According to a recent post on KGW.com in Portland, Oregon, one recycling center there is no longer accepting plastic bags for recycling due to a change in market conditions. The major factor is that China is no longer accepting plastic bags or film. China banned plastic bags five years ago, and has recently cracked down on the import of waste materials for recycling in what has come to be called the 'Green Fence.'
In California, 13 billion bags are distributed annually, and only three percent of those are ever actually recycled. Municipal recycling centers complain that the bags gum up their recycling machinery and cost thousand of dollars in lost time when workers have to shut down the machines to remove the bags. Plastic bags also clog stormwater systems and pollute waterways. That's why 77 communities have taken action to reduce plastic bag pollution. Now that LA City has passed an ordinance banning single-use plastic bags, one in three Californians will soon live in a community covered under a local ordinance.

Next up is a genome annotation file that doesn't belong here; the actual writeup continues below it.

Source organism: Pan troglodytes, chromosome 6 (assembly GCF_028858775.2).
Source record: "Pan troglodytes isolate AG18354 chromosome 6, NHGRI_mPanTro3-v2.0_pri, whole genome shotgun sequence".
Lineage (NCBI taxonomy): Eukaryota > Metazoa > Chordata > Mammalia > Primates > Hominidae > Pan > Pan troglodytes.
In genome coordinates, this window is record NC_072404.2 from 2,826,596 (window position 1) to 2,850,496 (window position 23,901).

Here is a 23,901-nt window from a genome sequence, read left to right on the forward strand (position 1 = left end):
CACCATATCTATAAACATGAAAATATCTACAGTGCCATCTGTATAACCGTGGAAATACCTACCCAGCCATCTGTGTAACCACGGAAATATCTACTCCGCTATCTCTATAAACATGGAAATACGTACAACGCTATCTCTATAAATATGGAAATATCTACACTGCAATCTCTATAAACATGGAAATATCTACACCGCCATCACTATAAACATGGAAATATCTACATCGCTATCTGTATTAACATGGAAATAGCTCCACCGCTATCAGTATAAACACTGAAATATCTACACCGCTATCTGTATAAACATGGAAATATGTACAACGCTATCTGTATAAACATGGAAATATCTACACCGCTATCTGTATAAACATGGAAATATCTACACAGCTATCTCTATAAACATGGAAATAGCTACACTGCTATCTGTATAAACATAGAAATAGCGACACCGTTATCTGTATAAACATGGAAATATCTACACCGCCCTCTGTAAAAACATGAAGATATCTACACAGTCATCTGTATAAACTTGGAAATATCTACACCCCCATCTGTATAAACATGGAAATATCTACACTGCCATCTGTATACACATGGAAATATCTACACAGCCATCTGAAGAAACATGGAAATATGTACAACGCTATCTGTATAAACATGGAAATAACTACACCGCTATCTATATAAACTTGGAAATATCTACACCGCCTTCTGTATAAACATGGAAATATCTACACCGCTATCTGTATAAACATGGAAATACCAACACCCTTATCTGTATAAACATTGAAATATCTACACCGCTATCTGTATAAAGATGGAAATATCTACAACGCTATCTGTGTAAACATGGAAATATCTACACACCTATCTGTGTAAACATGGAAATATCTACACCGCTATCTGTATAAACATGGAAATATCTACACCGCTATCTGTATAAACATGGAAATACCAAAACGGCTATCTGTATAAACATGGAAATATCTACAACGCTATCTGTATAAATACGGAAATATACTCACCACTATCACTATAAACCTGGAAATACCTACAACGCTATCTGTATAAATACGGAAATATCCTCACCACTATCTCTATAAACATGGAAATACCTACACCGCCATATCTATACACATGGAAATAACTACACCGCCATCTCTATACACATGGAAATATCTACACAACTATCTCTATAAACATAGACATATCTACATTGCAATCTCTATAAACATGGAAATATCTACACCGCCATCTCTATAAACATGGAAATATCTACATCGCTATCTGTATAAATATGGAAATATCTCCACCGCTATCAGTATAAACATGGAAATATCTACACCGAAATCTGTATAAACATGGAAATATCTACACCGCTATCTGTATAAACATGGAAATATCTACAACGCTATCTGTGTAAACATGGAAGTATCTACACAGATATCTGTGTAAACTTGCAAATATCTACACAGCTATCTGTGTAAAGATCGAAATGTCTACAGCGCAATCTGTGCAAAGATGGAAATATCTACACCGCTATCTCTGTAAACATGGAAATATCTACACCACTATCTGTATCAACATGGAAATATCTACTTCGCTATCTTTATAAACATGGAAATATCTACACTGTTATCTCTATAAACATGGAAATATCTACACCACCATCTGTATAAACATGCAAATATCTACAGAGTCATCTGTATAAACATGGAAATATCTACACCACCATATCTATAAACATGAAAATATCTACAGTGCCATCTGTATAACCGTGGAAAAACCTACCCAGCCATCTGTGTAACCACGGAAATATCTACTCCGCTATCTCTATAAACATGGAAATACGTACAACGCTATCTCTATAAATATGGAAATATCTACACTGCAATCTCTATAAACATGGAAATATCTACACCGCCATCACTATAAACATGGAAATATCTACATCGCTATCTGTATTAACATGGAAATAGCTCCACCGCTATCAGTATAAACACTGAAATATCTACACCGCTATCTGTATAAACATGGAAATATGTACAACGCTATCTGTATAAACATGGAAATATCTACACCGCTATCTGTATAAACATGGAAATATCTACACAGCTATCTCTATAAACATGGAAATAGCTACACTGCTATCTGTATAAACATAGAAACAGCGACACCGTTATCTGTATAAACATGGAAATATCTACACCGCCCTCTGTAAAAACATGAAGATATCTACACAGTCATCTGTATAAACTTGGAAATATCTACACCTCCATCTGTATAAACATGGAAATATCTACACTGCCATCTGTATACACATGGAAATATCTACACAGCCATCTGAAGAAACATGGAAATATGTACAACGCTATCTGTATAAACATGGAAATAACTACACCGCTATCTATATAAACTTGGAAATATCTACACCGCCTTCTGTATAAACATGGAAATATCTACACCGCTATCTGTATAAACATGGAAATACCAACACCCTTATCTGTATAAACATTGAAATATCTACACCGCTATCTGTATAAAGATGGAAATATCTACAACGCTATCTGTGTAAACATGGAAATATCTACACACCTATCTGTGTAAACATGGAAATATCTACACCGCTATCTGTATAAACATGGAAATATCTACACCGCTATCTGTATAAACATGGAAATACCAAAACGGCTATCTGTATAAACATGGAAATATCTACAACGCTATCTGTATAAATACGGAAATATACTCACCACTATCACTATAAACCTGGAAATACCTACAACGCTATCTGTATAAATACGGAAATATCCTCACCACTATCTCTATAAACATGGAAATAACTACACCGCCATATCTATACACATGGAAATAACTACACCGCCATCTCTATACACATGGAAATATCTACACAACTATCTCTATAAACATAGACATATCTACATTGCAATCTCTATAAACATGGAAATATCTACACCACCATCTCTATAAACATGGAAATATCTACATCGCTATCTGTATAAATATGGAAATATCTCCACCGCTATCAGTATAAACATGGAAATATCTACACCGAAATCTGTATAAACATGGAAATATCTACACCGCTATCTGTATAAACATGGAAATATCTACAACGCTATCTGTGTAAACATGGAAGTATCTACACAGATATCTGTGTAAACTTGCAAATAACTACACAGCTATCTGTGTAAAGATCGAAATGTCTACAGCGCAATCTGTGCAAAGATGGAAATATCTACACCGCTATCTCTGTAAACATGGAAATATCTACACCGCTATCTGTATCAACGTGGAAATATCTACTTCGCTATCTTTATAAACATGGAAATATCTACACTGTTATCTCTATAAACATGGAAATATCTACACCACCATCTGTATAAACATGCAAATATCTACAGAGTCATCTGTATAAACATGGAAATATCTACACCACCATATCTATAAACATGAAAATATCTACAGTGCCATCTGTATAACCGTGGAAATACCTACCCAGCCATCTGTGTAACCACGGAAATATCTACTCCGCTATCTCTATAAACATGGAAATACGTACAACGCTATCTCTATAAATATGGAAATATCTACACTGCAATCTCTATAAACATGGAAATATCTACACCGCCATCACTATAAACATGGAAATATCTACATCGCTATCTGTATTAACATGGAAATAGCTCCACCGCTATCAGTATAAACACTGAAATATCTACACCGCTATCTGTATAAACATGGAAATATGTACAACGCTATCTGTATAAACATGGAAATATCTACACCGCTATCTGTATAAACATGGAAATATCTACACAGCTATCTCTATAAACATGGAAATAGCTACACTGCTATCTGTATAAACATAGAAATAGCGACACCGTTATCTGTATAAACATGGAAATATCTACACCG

While the plastics industry continues to claim recycling is the answer to the proliferation of single-use plastic grocery bags, it's clear that it hasn't solved the myriad problems caused by this problem product. The best way to reduce the economic and environmental impacts caused by plastic bag pollution is for bags not to enter the environment in the first place.
Find out more about the campaign to end single use plastic bags.
Photo credit: Grist